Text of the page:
Moving Tip #4 -- Learn The Unforced Rhythms of Grace.  


Yes, let go and let God.  Certainly do your part -- but also know, strategically, when to let go of the varied elements of life -- at least for a spell or a season.

Now when it comes to the 'bad' stuff (bitterness, malice, resentment, etc.) it's relatively easy to identify what to jettison (though, we don't necessarily, follow through!).  But when it comes to the tamer stuff (guilt, worry, nostalgia) it's tough to discern what to hold, and what to 'fold,' into the hands of the Savior. 

I would advise 'folding,' giving over (at least, for a spell/season) anything that is wearing on your life -- fatiguing your life -- laboring your life -- haunting your life -- despairing life -- taking Jesus up on his invitation:  
"...Are you tired? Worn out? ... Come to me. Get away with me and you’ll recover your life. I’ll show you how to take a real rest. Walk with me and work with me—watch how I do it. Learn the unforced rhythms of grace. I won’t lay anything heavy or ill-fitting on you. Keep company with me and you’ll learn to live freely and lightly...”  (Matthew 11:28-30, The Message, emphasis added).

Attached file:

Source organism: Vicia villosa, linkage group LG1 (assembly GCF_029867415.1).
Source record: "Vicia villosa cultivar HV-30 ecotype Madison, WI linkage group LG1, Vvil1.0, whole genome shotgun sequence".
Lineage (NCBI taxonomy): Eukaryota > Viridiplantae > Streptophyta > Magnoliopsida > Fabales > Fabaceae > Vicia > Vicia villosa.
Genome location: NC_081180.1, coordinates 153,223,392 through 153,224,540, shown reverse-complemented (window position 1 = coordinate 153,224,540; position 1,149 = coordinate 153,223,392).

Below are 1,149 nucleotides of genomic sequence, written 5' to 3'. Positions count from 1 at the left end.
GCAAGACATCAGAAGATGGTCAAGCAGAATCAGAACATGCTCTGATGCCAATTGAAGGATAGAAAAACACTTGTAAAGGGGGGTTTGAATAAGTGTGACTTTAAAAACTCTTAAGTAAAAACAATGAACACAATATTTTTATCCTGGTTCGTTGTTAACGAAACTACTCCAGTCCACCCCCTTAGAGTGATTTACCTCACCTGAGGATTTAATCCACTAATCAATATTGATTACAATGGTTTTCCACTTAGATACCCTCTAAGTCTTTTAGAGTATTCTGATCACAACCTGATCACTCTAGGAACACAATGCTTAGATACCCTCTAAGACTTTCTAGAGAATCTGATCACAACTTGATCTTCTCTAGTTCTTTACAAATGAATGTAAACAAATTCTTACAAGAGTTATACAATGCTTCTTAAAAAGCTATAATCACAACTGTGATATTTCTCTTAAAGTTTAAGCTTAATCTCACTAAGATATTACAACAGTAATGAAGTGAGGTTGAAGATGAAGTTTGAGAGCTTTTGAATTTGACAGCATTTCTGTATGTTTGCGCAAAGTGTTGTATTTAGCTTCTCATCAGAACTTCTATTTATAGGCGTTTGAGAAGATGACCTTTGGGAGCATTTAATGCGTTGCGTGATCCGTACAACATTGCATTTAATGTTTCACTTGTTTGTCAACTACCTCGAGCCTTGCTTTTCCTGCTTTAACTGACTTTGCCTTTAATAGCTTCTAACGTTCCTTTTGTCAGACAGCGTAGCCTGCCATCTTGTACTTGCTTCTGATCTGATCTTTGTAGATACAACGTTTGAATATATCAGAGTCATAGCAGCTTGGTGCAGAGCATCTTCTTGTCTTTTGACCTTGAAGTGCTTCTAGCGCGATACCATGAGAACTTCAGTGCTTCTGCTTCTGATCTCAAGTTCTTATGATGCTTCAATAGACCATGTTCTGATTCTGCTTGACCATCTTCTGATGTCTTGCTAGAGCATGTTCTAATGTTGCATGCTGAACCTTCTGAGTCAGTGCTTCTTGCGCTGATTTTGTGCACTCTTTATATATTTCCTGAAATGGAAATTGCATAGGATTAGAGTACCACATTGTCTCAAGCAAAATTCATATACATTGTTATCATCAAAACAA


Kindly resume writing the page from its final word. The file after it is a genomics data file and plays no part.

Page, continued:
For ultimately, we move-on in life -- when we keep company with Jesus -- keeping our most intense focus on Him -- and not -- the resentment, worry, guilt, nostalgia of life.

Paul says it so well in Philippians 3:

"...[For my determined purpose is] that I may know Him [that I may progressively become more deeply and intimately acquainted with Him, perceiving and recognizing and understanding the wonders of His Person more strongly and more clearly... I do not consider, brethren, that I have captured and made it my own [yet]; but one thing I do [it is my one aspiration]: forgetting what lies behind and straining forward to what lies ahead, I press on toward the goal to win the [supreme and heavenly] prize to which God in Christ Jesus is calling us.... "  (Philippians 3:10; 13-14, The Amplified Bible, Classic Edition).

So, no matter where you are stuck -- press on -- no matter how fragile, how minute...

For God is pressing on, nevertheless -- eager for us to accompany Him -- into His adventurous future!